“The government fundamentally disagrees with the European Commission’s analysis and the decision left no choice but to take an appeal to the European Courts and this will be submitted tomorrow,” Noonan told a European Parliament committee in Brussels on Tuesday.
Ireland agreed in September to join Apple in its fight against the European Commission, which in August said the iPhone maker received illegal state aid from the country. The ruling followed a three-year inquiry that found Apple paid between only 0.005% and 1% in taxes in Ireland between 2003 and 2014, compared to the country’s headline 12.5% corporate tax rate.
Ireland is looking to protect its tax regime that has benefited several multinational corporations, according to Reuters.
Apple previously said it is “confident” the ruling “will be overturned” by European courts, but noted the process is “likely to take several years.” Apple said it has “provisioned several billion dollars for the U.S. for payment,” but it does not expect any near-term impact on its financial results.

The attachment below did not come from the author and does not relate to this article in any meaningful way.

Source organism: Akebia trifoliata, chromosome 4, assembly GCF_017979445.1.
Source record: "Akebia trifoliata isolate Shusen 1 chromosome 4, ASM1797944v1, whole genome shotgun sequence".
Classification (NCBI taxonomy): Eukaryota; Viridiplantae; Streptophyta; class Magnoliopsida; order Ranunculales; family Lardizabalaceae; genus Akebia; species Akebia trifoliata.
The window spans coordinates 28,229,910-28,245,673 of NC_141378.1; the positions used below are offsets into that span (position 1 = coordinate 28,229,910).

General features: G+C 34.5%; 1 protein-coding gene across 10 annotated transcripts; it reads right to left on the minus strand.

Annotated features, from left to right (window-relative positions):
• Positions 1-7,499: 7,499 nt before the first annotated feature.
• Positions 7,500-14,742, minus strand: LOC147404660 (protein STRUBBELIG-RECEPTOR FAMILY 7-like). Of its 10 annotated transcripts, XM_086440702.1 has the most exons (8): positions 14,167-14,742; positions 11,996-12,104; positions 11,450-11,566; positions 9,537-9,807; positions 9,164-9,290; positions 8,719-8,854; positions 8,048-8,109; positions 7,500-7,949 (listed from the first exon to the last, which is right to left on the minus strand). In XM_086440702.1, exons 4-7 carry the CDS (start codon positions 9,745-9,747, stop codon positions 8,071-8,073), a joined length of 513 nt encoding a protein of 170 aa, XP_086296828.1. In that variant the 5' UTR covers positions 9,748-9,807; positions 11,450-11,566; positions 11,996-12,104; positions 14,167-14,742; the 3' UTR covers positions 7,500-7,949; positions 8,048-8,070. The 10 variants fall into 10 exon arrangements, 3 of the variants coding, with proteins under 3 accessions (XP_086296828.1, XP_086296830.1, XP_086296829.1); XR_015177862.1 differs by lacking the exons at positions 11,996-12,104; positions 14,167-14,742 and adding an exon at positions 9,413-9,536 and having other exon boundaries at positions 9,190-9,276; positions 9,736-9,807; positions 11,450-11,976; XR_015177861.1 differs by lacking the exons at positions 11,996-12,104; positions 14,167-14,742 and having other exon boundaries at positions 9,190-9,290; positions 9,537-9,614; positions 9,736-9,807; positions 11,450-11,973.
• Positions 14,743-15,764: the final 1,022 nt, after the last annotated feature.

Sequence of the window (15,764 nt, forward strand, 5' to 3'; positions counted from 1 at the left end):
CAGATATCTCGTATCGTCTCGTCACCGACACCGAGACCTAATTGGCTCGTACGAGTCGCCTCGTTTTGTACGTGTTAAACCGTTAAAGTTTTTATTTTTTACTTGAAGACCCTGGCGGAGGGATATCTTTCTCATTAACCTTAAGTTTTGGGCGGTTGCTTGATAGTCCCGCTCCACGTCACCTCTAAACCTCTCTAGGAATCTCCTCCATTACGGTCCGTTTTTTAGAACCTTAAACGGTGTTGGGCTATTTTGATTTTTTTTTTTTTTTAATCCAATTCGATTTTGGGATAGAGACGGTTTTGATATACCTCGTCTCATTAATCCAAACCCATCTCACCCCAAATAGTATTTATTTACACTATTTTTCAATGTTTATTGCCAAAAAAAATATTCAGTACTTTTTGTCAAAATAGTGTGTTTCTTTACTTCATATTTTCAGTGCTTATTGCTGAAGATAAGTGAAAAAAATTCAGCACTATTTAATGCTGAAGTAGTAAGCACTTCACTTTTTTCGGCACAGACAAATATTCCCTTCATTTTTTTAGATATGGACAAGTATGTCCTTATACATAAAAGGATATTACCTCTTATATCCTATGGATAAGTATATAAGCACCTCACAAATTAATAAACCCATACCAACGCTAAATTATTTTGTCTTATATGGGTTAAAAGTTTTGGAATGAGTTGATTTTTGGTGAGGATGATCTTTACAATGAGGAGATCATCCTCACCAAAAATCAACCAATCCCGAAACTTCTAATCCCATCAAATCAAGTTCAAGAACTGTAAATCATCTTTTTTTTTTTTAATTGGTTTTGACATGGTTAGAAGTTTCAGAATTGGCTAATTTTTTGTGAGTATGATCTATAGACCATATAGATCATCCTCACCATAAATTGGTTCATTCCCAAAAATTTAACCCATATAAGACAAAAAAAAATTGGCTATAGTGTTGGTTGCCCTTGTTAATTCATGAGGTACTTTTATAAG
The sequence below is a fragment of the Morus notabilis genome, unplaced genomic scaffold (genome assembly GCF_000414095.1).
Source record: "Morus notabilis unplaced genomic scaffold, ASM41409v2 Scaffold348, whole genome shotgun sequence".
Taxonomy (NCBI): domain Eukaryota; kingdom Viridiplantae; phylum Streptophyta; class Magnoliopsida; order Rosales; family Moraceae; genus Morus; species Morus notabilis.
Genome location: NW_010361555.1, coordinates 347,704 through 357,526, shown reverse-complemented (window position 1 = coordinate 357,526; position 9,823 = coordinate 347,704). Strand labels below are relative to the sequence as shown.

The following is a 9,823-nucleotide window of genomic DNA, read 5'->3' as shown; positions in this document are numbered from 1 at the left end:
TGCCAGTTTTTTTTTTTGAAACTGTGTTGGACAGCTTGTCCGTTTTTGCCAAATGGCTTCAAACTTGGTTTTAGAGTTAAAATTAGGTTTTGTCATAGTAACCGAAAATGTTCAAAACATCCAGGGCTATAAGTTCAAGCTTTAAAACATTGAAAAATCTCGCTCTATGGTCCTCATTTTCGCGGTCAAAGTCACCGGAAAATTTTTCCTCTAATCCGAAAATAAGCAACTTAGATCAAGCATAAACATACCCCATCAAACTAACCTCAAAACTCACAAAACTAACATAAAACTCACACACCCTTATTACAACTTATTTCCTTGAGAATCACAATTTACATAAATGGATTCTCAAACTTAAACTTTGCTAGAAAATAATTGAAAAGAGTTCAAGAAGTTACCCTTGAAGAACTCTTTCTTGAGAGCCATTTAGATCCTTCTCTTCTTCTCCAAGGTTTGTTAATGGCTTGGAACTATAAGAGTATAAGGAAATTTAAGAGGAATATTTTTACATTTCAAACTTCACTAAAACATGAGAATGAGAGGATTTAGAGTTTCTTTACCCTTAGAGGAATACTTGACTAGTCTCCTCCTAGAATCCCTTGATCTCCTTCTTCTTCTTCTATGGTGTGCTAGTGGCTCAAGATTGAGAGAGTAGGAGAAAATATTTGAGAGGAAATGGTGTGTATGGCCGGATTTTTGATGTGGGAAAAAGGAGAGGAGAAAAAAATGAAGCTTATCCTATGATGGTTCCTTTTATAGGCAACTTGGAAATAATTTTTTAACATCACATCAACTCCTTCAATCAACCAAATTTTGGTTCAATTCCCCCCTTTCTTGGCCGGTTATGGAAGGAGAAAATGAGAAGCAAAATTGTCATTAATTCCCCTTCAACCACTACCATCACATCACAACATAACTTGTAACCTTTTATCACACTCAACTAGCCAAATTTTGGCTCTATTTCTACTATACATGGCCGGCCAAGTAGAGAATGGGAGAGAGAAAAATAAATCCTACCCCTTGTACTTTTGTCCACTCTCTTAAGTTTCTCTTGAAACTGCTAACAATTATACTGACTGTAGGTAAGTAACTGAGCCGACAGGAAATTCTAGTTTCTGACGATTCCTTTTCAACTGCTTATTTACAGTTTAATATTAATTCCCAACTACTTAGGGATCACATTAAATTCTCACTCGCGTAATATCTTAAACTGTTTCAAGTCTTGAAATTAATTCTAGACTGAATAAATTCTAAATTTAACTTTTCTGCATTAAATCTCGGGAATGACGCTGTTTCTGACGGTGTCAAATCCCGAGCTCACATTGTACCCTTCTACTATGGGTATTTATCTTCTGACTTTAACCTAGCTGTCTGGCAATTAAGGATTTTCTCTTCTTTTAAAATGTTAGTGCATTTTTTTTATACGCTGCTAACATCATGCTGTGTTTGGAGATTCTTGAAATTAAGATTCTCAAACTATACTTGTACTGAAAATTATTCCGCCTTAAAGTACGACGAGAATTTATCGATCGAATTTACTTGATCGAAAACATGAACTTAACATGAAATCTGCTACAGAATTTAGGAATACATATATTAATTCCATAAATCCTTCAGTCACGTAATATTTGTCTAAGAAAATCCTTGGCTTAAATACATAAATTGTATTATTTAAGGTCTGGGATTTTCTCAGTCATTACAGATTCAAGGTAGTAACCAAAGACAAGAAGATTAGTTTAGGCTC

Apple insists it is “the largest taxpayer in the world” and “follows the law and pays all of the taxes” it owes in each country it operates. Apple CEO Tim Cook has described the tax accusations as “total political crap,” and said the lower-end 0.005% tax rate calculated by the European Commission is a “false number.”
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